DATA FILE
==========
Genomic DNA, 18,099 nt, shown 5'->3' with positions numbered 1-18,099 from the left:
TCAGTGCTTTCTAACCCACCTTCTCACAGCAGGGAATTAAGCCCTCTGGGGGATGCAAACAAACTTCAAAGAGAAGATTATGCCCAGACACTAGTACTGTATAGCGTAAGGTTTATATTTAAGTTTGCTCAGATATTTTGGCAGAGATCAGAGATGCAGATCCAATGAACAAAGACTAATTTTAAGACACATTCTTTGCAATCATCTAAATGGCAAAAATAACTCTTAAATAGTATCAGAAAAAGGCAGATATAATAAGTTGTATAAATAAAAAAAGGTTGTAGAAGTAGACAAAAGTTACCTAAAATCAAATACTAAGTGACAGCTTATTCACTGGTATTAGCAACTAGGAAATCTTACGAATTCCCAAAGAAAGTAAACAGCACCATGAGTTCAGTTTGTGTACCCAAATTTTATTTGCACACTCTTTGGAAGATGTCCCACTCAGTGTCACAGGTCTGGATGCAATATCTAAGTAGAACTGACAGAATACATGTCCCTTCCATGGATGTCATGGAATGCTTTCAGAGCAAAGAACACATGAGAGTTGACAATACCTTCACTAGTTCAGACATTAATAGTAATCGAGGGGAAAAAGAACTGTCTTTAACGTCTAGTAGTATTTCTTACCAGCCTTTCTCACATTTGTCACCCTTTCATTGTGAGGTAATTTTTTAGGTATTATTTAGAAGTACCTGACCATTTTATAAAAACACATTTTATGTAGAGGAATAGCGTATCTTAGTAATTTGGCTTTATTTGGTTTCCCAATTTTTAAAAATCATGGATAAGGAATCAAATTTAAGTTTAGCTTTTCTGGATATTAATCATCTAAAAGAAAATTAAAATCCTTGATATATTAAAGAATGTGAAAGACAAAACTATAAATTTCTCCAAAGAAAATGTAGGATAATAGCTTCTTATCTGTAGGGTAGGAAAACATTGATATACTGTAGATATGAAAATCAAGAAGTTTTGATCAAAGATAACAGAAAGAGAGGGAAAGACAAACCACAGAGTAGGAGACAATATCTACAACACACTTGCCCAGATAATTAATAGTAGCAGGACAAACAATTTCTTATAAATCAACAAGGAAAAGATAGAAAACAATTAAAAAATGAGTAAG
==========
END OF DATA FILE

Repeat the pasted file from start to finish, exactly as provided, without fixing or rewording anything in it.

Genomic DNA, 18,099 nt, shown 5'->3' with positions numbered 1-18,099 from the left:
TCAGTGCTTTCTAACCCACCTTCTCACAGCAGGGAATTAAGCCCTCTGGGGGATGCAAACAAACTTCAAAGAGAAGATTATGCCCAGACACTAGTACTGTATAGCGTAAGGTTTATATTTAAGTTTGCTCAGATATTTTGGCAGAGATCAGAGATGCAGATCCAATGAACAAAGACTAATTTTAAGACACATTCTTTGCAATCATCTAAATGGCAAAAATAACTCTTAAATAGTATCAGAAAAAGGCAGATATAATAAGTTGTATAAATAAAAAAAGGTTGTAGAAGTAGACAAAAGTTACCTAAAATCAAATACTAAGTGACAGCTTATTCACTGGTATTAGCAACTAGGAAATCTTACGAATTCCCAAAGAAAGTAAACAGCACCATGAGTTCAGTTTGTGTACCCAAATTTTATTTGCACACTCTTTGGAAGATGTCCCACTCAGTGTCACAGGTCTGGATGCAATATCTAAGTAGAACTGACAGAATACATGTCCCTTCCATGGATGTCATGGAATGCTTTCAGAGCAAAGAACACATGAGAGTTGACAATACCTTCACTAGTTCAGACATTAATAGTAATCGAGGGGAAAAAGAACTGTCTTTAACGTCTAGTAGTATTTCTTACCAGCCTTTCTCACATTTGTCACCCTTTCATTGTGAGGTAATTTTTTAGGTATTATTTAGAAGTACCTGACCATTTTATAAAAACACATTTTATGTAGAGGAATAGCGTATCTTAGTAATTTGGCTTTATTTGGTTTCCCAATTTTTAAAAATCATGGATAAGGAATCAAATTTAAGTTTAGCTTTTCTGGATATTAATCATCTAAAAGAAAATTAAAATCCTTGATATATTAAAGAATGTGAAAGACAAAACTATAAATTTCTCCAAAGAAAATGTAGGATAATAGCTTCTTATCTGTAGGGTAGGAAAACATTGATATACTGTAGATATGAAAATCAAGAAGTTTTGATCAAAGATAACAGAAAGAGAGGGAAAGACAAACCACAGAGTAGGAGACAATATCTACAACACACTTGCCCAGATAATTAATAGTAGCAGGACAAACAATTTCTTATAAATCAACAAGGAAAAGATAGAAAACAATTAAAAAATGAGTAAG